EPA’s ECHO Database: Your Two-faced Best Friend

September 15, 2012

Reporter's Toolbox


In late 2009, Wisconsin Gov. Jim Doyle touted ethanol producer Didion Milling Inc.’s award of $5.6 million in federal stimulus funds for energy-efficiency projects. The state had helped Didion get the award. But what Doyle didn’t mention was that Didion was one of the state’s most chronic air and water polluters, designated by the federal government as a “high priority violator.”

Didion, which casts itself as an eco-friendly company, settled a lawsuit with the state in 2010, agreeing to pay $1.05 million for 23 air and water claims that stretched back to 1989.

Had federal contract administrators simply checked ECHO, the U.S. Environmental Protection Agency’s public database of environmental compliance, they would have seen that Didion had at least 11 notices of violation — among the most for any Wisconsin facility listed at the time.

That’s how I learned almost instantly that the tip I’d gotten on Didion was good.

The Enforcement and Compliance History Online shows enforcement data for more than 800,000 facilities regulated under the Clean Water Act, Clean Air Act, and the Resource Conservation and Recovery Act, the national hazardous waste law. It reveals how often a facility has been inspected, the number of notices of violations of each type, and whether the company has paid for any violations, among other things.

ECHO also is offering beta versions of records on drinking water and criminal enforcement, although I haven’t used those much.

Naturally, this official database of numbers, permits and violations is bereft of the human stories that make us care about pollution. You’ll have to find those elsewhere.

But ECHO can give you an excellent start on these kinds of questions: How well is a particular industry being monitored? Who are the biggest violators in your area? Are regulators following up on notices of violation with formal punishment? Are violators getting handouts from state or federal programs? (The handouts aren’t in ECHO, but you can match the facilities with other databases or documents.)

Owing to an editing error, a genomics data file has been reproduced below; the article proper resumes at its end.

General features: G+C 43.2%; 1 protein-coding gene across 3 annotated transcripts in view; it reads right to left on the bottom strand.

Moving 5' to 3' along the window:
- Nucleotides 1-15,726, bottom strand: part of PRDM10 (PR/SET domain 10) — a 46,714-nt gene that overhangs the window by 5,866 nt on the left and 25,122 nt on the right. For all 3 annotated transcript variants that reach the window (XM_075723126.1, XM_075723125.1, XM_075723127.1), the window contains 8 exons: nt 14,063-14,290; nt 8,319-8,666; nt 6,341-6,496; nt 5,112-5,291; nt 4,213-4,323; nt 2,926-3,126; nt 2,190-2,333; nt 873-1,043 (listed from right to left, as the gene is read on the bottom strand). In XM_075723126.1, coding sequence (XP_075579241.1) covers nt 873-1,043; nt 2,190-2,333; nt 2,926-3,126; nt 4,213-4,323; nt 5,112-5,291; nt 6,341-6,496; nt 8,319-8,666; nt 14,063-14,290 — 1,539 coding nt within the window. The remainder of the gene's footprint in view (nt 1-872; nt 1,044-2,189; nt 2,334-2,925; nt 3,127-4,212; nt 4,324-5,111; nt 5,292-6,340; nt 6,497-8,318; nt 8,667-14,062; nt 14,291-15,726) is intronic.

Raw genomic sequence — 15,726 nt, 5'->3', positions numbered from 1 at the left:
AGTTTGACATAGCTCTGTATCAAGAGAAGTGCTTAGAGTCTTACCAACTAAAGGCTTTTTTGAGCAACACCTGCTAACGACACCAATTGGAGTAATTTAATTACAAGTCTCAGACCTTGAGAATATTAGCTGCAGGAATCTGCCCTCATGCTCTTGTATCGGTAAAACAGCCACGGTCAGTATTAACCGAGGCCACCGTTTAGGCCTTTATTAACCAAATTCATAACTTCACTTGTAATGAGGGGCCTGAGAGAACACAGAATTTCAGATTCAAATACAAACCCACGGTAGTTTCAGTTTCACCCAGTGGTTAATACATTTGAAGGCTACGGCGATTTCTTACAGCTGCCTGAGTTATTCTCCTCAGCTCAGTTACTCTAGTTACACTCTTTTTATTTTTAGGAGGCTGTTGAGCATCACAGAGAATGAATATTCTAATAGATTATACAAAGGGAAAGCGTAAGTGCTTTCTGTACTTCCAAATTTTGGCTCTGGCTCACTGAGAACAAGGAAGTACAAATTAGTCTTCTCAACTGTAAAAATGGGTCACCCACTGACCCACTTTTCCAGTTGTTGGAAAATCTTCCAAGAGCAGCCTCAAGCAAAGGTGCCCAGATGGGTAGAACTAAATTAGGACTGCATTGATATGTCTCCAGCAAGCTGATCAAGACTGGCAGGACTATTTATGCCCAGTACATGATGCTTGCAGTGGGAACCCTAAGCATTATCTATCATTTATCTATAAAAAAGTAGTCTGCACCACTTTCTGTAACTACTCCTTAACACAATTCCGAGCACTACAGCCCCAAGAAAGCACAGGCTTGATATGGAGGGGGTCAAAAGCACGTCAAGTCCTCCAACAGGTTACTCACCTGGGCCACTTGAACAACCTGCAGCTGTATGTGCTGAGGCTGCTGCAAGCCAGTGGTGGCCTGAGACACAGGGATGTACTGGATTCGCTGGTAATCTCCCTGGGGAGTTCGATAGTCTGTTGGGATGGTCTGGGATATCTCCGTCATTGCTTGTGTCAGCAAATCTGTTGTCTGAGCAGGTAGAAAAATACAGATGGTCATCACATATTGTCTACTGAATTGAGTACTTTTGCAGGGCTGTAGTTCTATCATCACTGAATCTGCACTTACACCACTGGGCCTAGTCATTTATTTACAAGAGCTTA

The search query is nimble. You can search for facility names or by industry. By geographic region, down to the zip code. By its enforcement history. By how much toxic stuff it releases into the environment. And you can produce the output on a Google map or export a spreadsheet.

But as you begin, beware. Not all violations are equal.

Didion had built 15 grain silos, three mills and a grain dryer without ever applying for the required air pollution permit. Those were big. But some violations you’ll encounter in ECHO are ho-hum, like late paperwork.

You have a few ways to winnow out less interesting violations. Narrow your search to “high priority violators,” “significant” violations, facilities in current noncompliance, or ones that emit a lot of pollution and so are automatically more newsworthy. When you find something, call the enforcers and get the details. Then call local advocates and ask them how much they care.

That’s my basic message on ECHO: It’s a useful tool but not an authoritative source. You need actual people or other documents to verify what you find.

What ECHO is missing

ECHO’s many official-looking details may give the appearance that it spits out everything of consequence about a site. Not so.